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Opinion: How can the government prevent further strikes?

The next few months look bleak for industrial relations in the public sector, writes Dr Michelle O’Sullivan.

Dr Michelle O'Sullivan Dr Michelle O’Sullivan is a Senior Lecturer in Industrial Relations at the University of Limerick.

THE GARDAI HAVE yet to vote on the recommendation of the Labour Court on their pay dispute, the ASTI is in negotiations following their industrial action, and the INMO has announced it is going to ballot for industrial action.

There are also ominous signs from one the largest unions in the country, IMPACT, which has called on the government to immediately discuss restoration of pay cuts.

Luas drivers set off chain reaction

Some might point to the Luas and Dublin Bus strikes as the catalyst for these union actions and while it might have influenced the mood of workers, there are other factors involved.

Critically, the Garda representative bodies and ASTI did not fall in with other unions and agree to the Lansdowne Agreement and their issues have come to a head. The Garda dispute was going to be high stakes for public sector industrial relations as they sought full restoration of pay cuts unlike the ASTI. There was always a strong likelihood that any significant concessions made to the Gardaí would signal to other unions that threatening industrial action is a beneficial strategy.

Luas strike Luas workers on strike at the Transdev depot. Source: Niall Carson

On hawks vs doves

The Garda dispute is not over and the problem now is within the GRA’s own executive committee. In negotiations, a group can be made up of ‘hawks’ and ‘doves’. The hawks are more competitive and far less conciliatory than the doves and the former can be very influential. Hawks were evident amongst workers in the Luas dispute and it seems there are some within the GRA’s executive unhappy with the general secretary.

On the one hand, hawkish behaviour has led to an improved offer on the table but on the other, continued internal GRA fractions will make it more difficult for the executive to sell a proposal to its members. The Gardaí have little experience of industrial action and we don’t know if their demands would have stayed so steadfast if they had taken such action. There is more power in threatening something than actually using it.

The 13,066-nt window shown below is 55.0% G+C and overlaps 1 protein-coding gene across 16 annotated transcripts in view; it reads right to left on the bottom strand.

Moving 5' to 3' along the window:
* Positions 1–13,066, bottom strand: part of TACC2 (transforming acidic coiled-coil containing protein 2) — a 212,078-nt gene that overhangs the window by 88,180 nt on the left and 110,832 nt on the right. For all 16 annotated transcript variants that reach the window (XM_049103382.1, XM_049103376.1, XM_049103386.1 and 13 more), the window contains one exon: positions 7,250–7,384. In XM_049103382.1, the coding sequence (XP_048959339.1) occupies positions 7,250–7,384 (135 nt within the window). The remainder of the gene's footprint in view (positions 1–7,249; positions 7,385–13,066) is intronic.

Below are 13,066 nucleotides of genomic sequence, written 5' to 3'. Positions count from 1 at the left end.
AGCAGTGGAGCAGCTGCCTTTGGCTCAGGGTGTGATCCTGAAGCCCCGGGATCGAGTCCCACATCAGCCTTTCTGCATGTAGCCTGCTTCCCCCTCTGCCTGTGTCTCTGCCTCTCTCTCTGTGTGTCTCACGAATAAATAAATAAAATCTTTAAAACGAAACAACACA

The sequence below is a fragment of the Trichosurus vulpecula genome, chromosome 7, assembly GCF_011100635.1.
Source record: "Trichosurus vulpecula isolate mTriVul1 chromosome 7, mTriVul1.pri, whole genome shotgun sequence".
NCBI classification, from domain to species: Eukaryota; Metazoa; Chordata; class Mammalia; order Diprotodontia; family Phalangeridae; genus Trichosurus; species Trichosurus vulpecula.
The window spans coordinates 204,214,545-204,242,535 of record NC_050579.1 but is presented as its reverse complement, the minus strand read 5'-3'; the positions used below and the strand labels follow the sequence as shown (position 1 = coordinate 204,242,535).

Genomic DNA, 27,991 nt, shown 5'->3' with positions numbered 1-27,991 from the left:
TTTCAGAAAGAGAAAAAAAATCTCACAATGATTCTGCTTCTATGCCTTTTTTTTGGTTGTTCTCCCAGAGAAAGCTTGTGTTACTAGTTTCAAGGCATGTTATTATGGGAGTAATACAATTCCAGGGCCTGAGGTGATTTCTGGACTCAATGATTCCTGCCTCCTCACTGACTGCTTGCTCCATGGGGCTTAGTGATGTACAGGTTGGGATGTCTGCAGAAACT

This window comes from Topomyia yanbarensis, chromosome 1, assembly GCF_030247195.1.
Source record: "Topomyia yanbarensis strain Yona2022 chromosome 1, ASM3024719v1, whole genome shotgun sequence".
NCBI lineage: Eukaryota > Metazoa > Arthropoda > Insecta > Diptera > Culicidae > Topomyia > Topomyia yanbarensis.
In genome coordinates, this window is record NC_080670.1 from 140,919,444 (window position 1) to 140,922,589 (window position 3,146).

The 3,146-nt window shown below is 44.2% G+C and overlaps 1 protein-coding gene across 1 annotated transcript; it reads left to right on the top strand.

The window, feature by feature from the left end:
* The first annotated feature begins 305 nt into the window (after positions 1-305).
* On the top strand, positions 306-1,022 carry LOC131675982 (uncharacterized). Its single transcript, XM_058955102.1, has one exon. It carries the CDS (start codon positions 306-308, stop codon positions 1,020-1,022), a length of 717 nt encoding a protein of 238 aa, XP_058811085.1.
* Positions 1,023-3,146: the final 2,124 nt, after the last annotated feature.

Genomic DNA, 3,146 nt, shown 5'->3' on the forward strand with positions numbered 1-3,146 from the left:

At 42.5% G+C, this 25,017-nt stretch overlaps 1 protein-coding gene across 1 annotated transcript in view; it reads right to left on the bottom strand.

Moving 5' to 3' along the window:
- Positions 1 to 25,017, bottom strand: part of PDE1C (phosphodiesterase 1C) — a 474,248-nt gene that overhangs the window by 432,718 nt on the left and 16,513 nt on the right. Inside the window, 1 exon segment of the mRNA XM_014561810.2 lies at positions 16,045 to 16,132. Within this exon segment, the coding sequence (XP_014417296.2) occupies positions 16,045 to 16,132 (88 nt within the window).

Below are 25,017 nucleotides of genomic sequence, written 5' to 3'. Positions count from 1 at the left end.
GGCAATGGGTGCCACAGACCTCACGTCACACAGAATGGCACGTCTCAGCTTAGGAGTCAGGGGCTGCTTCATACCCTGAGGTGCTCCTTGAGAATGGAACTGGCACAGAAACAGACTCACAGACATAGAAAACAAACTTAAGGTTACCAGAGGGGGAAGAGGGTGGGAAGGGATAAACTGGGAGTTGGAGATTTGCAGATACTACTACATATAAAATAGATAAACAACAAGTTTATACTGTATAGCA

Of course there can be hawks and doves on the employers’ side also and the AGSI and ASTI have been angered but what see as reneging of commitments made to them in previous negotiations. The government has said it is committed to a collective approach on pay but this lacks credibility when separate deals are done for some groups.

Other unions who agreed to the Lansdowne Road agreement may feel aggrieved that an outsider is being rewarded. These issues, along with the extent of pay cuts experienced by public sector workers during the recession and their frustration with cuts in services have fuelled union demands. Workers will also be aware of economic recovery evident in the private sector with IBEC staying that 71% of companies are planning pay increases in 2017.

Adrian Donohoe posthumous medal Trainee Gardai at Templemore awards ceremony. Source: Niall Carson

Right to strike?

While it might seem like the country is being inundated with strikes, in general strike levels are historically low and nowhere near the average numbers of days lost from the 1920s to the 1990s. Whenever strikes hit essential services and the public sector, there are some who propose more extreme solutions such as dismissing striking workers and introducing legislation to ban such actions, as Michael O’Leary has previously suggested.

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There are legal and moral issues with dismissing people who are expressing their discontent and dismissals would clearly inflame a situation. Similarly, legislation banning strikes can be a popular but sometimes futile action as we’ve seen with the Gardaí. Such legislation can be practically difficult to enforce and government action penalising workers for taking industrial action can serve to heighten tensions. What can be done is not the same as what should be done.

The government had set positive expectations on public sector pay in its Programme for Government, promising the establishment of a Public Service Pay Commission, reversing public service pension reductions and the negotiated repeal of FEMPI “having due regard to the priority to improve public services and in recognition of the essential role played by public servants”. There is no mention of affordability issues in their commitments on public sector pay but this will obviously be a key concern in negotiations.

The government will likely have to enter collective negotiations sooner than it planned and it has the difficult task of trying to convince the union movement to wait for the outcome of the Public Service Pay Commission. The Commission is expected to undertake an evidence-based benchmarking exercise comparing pay of ‘identifiable groups’ in the public sector with the private sector and equivalents in other countries.

It was only set up in October so it will take some time before it’s completed. How long can the government hold unions at bay without making promises?

Dr Michelle O’Sullivan is a Senior Lecturer in Industrial Relations at the University of Limerick.

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About the author:

Dr Michelle O'Sullivan  / Dr Michelle O’Sullivan is a Senior Lecturer in Industrial Relations at the University of Limerick.

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